Borneo Rainforest has an estimated age of 130 million years, making it the oldest rainforest in the world. Sarawak being 26% of the land area of Borneo was proud to share the same legacy.
Sarawak indeed full of greens, we have trees everywhere, up to a sense that part of the Malaysian people (west Malaysian) still wondering “Do Sarawakians stay on trees”.
Although rich of natural resources, we do still facing an up cropping issue of “Sarawak is loosing greens fast”. In fact many of the forest is considered secondary forest.
So what are secondary forest ? You may ask.
Primary and Secondary Forest of Sarawak
There is two main type of forest, one that still remains its pristine native (original) condition is called Primary Forrest . This type of forest are the thick tropical evergreen Rainforest that we are proud of, with many of the rare species of expanded biodiversity, huge tropical trees with distinct canopy and currently mostly under natural preservation area.
The other type of forest is called secondary Forest, which is the forest that grows after the destruction of the primary forest usually after a flank disaster (fire, land slide, flood), logging and deforestation of any kind. The secondary forest usually have thicker undergrowth and smaller trees.
Vast of greens that neighbors urban and suburban areas in Sarawak is of secondary nature due to expansion of human settlements, agriculture plantations and logging activities. In fact around 75-80% of the rainforest are lost due to logging with a worrying statistic that says between 1990 and 2010, it lost 8.6%, or 1,920,000ha of its forest cover. Half of the annual global tropical timber acquisition comes from Borneo island.
The diminishing green in Sarawak
Deforestation is a myth! Is a make up fact to hinder developments and progression of the nation! We still have many trees around! … or it is so ? Lets find out.
Below is the comparison of satellite imagery between 1984 and 2016 (extracted from google earth) , you can clearly see a difference in the Sarawak shoreline. There are many new up cropping areas of agriculture land (primary palm oil).
Another shocking truth is about how fast Kuching city had grow in past 30 years. From the satellite imagery clearly shown effective tripling of the city area expansion. As a fact, only Bako National Park had been spared in this field of view with its primary rainforest status still standing.
Where did the green goes ?
Our agriculture plantation also expands exponentially for the past 30 years. Remarkably the plains along the sea line. In the satellite imagery comparing Mukah and its surrounding area shows remarkably converting a vast area of forest into oil palm plantation.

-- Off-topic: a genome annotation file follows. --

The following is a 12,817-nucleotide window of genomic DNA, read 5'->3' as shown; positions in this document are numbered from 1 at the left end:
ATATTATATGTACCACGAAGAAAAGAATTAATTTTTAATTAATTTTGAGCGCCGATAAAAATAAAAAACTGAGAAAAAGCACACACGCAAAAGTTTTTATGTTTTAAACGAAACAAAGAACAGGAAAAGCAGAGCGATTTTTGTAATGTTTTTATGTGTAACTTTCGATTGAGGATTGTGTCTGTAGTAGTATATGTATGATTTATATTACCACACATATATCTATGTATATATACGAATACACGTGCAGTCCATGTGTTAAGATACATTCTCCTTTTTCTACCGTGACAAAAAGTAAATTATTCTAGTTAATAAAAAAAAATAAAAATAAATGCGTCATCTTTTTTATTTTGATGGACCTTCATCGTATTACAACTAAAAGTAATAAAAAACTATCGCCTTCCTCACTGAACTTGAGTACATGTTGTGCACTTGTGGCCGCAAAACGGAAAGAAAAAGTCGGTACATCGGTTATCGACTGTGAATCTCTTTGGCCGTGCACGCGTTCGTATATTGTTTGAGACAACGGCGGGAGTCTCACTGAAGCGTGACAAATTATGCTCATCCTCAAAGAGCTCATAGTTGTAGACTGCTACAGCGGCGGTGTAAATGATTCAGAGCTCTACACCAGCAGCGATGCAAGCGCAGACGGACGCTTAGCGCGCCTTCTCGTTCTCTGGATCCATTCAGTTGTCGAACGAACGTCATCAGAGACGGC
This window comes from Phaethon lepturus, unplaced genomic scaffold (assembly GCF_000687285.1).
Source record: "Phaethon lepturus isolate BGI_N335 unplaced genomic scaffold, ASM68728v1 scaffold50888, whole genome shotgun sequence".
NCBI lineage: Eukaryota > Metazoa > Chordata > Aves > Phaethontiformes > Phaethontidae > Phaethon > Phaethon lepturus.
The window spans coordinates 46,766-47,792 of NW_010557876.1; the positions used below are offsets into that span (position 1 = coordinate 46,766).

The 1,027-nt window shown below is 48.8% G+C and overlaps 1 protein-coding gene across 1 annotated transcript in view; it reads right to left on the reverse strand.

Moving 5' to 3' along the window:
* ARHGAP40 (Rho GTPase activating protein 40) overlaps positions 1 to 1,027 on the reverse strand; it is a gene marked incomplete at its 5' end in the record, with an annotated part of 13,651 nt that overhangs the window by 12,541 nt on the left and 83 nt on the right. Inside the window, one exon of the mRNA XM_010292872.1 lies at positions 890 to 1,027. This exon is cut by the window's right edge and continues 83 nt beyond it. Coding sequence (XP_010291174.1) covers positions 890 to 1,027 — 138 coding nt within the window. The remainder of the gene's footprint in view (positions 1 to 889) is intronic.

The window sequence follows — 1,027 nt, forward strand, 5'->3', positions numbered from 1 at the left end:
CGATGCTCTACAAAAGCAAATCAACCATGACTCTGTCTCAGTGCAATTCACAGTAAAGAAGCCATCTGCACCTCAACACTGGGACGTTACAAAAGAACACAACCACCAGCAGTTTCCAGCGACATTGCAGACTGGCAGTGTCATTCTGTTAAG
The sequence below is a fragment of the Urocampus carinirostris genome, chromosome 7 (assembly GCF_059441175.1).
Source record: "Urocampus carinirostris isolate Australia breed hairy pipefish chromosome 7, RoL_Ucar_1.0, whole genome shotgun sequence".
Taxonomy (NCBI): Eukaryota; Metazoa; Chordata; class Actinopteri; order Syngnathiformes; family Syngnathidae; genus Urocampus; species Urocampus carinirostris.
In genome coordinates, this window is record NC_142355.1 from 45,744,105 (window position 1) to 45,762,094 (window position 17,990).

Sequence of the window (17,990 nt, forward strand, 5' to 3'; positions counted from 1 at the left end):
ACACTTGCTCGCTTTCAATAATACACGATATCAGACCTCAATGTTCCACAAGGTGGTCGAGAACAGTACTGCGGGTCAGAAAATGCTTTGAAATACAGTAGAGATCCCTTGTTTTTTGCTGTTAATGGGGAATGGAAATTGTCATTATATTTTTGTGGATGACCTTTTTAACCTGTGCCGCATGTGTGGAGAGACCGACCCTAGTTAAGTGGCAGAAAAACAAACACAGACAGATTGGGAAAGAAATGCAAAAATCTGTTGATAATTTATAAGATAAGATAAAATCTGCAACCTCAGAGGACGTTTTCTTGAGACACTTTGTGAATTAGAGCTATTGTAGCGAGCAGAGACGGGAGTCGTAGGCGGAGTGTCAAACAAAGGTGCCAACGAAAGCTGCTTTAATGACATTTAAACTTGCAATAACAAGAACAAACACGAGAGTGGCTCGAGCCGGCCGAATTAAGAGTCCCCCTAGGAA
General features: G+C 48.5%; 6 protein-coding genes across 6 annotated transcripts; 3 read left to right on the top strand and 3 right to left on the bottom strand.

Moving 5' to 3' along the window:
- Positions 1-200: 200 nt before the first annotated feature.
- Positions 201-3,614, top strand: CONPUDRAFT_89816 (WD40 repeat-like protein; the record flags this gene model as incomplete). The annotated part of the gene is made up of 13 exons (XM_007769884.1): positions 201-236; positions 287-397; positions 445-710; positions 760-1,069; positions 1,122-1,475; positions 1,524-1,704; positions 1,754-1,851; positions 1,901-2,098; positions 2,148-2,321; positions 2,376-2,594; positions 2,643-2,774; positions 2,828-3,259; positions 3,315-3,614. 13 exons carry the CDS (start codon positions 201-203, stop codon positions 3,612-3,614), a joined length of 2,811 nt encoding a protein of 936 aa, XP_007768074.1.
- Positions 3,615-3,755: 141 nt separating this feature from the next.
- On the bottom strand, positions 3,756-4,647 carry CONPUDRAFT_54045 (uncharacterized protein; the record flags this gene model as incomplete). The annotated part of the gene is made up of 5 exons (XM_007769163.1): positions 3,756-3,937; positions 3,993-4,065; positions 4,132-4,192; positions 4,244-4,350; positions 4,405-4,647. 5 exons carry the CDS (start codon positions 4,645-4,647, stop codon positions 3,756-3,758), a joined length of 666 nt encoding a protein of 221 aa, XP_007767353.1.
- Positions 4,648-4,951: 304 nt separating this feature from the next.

Effect of expanding agriculture and oil palm plantation also forcing many forest out of the once green Sri Aman. In less than 20 years, the forest scape had changed.
What about other places in Sarawak ?
Bintulu was once Green more than 30 years ago, but due to expansion of agriculture and oil palm plantation, most forest are gone, and massive land mass sustain bleaching.
What about Miri ? Does it spared from wheel of development ?
In less than 20 years, Miri forest scape had change allot. Oil plantations have expands their horizon across the land. In contrast with our neighboring country – Brunei – which its rainforest still remaining intact. There are 54% of the forests in Brunei that are untouched by logging.
30 years is a very short time frame to have so much changes to the landscape, considering the rainforest of Borneo is a very old wet evergreen forest that has an estimated age of 130 million years. We still share the same land with the prehistoric human that have known to be inhabitant in Sarawak’s Niah Caves 40,000 years back.
We don’t just lost the Forest Trees, but the City Trees too.
On the large ground, the forest are been threatened. What about trees in the city that we had plant to preserve the green ?
In fact their existance was aslo being threatened. Expansion of commercial zones and upgrades of city roads had been force many of the city trees out of sight.
For example two years back, Sri Aman lost a whole row of trees along the main road to the city during the upgrade of the road. Many trees are lost during the upgrade of the serian – sri aman road to make Pan Borneo a reality. This year Kuching city also lost precious trees during recent upgrade of the road around 10 mile and precious huge trees along Jalan Keretapi had been removed to make way for the new Malls.
Most of it is inevitable but it worth to step back and think about our environment.
A world that drives by personal interest
It is back to the perspectives of the people and its surroundings. No one have the same views but all have at least some form of personal interest.
Sarawak is full of natural resources, there is no denial about that statement. But how far we can push the environment?
An interesting interviewing the people in charged of development on issues of forest conservation vs city expansion , they replied “During school we learn how to save rainforest, how to save the environment, we are motivated about keeping the environment green, but when come to the working environment, things are different, nothing is more important that how much profit we can generate from the same piece of land. ”
So, by knowing that we are losing green fast, whats our next step ?